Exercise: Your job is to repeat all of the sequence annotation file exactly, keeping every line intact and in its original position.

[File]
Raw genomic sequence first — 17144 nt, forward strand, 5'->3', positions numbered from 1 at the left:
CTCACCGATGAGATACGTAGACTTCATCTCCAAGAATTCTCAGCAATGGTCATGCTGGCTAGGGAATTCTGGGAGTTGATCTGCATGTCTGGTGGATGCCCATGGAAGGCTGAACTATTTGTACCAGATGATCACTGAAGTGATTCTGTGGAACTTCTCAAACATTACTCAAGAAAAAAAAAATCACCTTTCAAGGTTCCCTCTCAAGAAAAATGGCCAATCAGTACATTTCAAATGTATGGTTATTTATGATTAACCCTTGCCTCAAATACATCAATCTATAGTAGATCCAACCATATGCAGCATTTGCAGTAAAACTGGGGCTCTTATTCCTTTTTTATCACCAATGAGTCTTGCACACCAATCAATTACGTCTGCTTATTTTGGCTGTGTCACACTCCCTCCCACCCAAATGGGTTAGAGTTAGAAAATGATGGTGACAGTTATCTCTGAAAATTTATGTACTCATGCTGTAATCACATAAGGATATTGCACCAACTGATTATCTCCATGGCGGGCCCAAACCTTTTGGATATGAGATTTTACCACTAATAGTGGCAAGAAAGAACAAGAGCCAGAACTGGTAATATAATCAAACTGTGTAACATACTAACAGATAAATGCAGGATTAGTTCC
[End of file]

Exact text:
Raw genomic sequence first — 17144 nt, forward strand, 5'->3', positions numbered from 1 at the left:
CTCACCGATGAGATACGTAGACTTCATCTCCAAGAATTCTCAGCAATGGTCATGCTGGCTAGGGAATTCTGGGAGTTGATCTGCATGTCTGGTGGATGCCCATGGAAGGCTGAACTATTTGTACCAGATGATCACTGAAGTGATTCTGTGGAACTTCTCAAACATTACTCAAGAAAAAAAAAATCACCTTTCAAGGTTCCCTCTCAAGAAAAATGGCCAATCAGTACATTTCAAATGTATGGTTATTTATGATTAACCCTTGCCTCAAATACATCAATCTATAGTAGATCCAACCATATGCAGCATTTGCAGTAAAACTGGGGCTCTTATTCCTTTTTTATCACCAATGAGTCTTGCACACCAATCAATTACGTCTGCTTATTTTGGCTGTGTCACACTCCCTCCCACCCAAATGGGTTAGAGTTAGAAAATGATGGTGACAGTTATCTCTGAAAATTTATGTACTCATGCTGTAATCACATAAGGATATTGCACCAACTGATTATCTCCATGGCGGGCCCAAACCTTTTGGATATGAGATTTTACCACTAATAGTGGCAAGAAAGAACAAGAGCCAGAACTGGTAATATAATCAAACTGTGTAACATACTAACAGATAAATGCAGGATTAGTTCC